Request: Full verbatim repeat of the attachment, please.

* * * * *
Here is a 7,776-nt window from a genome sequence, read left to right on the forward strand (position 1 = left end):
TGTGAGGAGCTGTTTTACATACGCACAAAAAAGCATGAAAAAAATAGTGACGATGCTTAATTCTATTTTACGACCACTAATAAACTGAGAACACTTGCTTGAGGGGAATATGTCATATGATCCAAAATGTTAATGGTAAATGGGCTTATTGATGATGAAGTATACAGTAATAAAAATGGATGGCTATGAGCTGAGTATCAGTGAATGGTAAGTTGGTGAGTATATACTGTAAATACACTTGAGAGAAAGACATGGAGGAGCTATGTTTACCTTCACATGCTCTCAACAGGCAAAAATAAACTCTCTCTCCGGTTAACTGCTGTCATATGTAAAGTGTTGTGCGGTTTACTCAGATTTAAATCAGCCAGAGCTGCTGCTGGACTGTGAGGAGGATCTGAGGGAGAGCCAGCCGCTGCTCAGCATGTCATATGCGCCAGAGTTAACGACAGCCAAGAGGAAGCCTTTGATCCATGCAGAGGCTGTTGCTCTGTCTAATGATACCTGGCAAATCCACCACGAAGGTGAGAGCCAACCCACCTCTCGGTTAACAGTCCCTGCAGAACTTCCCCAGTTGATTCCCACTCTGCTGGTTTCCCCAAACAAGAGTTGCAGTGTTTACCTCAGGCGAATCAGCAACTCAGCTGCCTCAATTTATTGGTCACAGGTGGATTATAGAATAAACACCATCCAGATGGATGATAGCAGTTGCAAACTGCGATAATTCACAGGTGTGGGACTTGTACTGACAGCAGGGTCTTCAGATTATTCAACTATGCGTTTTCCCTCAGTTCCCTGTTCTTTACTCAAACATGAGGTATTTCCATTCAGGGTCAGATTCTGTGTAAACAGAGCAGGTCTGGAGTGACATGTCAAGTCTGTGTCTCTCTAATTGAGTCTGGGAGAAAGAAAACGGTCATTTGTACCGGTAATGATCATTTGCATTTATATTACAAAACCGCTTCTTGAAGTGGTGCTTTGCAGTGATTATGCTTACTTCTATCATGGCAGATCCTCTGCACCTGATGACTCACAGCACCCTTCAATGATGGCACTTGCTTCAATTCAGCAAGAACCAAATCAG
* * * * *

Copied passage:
Here is a 7,776-nt window from a genome sequence, read left to right on the forward strand (position 1 = left end):
TGTGAGGAGCTGTTTTACATACGCACAAAAAAGCATGAAAAAAATAGTGACGATGCTTAATTCTATTTTACGACCACTAATAAACTGAGAACACTTGCTTGAGGGGAATATGTCATATGATCCAAAATGTTAATGGTAAATGGGCTTATTGATGATGAAGTATACAGTAATAAAAATGGATGGCTATGAGCTGAGTATCAGTGAATGGTAAGTTGGTGAGTATATACTGTAAATACACTTGAGAGAAAGACATGGAGGAGCTATGTTTACCTTCACATGCTCTCAACAGGCAAAAATAAACTCTCTCTCCGGTTAACTGCTGTCATATGTAAAGTGTTGTGCGGTTTACTCAGATTTAAATCAGCCAGAGCTGCTGCTGGACTGTGAGGAGGATCTGAGGGAGAGCCAGCCGCTGCTCAGCATGTCATATGCGCCAGAGTTAACGACAGCCAAGAGGAAGCCTTTGATCCATGCAGAGGCTGTTGCTCTGTCTAATGATACCTGGCAAATCCACCACGAAGGTGAGAGCCAACCCACCTCTCGGTTAACAGTCCCTGCAGAACTTCCCCAGTTGATTCCCACTCTGCTGGTTTCCCCAAACAAGAGTTGCAGTGTTTACCTCAGGCGAATCAGCAACTCAGCTGCCTCAATTTATTGGTCACAGGTGGATTATAGAATAAACACCATCCAGATGGATGATAGCAGTTGCAAACTGCGATAATTCACAGGTGTGGGACTTGTACTGACAGCAGGGTCTTCAGATTATTCAACTATGCGTTTTCCCTCAGTTCCCTGTTCTTTACTCAAACATGAGGTATTTCCATTCAGGGTCAGATTCTGTGTAAACAGAGCAGGTCTGGAGTGACATGTCAAGTCTGTGTCTCTCTAATTGAGTCTGGGAGAAAGAAAACGGTCATTTGTACCGGTAATGATCATTTGCATTTATATTACAAAACCGCTTCTTGAAGTGGTGCTTTGCAGTGATTATGCTTACTTCTATCATGGCAGATCCTCTGCACCTGATGACTCACAGCACCCTTCAATGATGGCACTTGCTTCAATTCAGCAAGAACCAAATCAG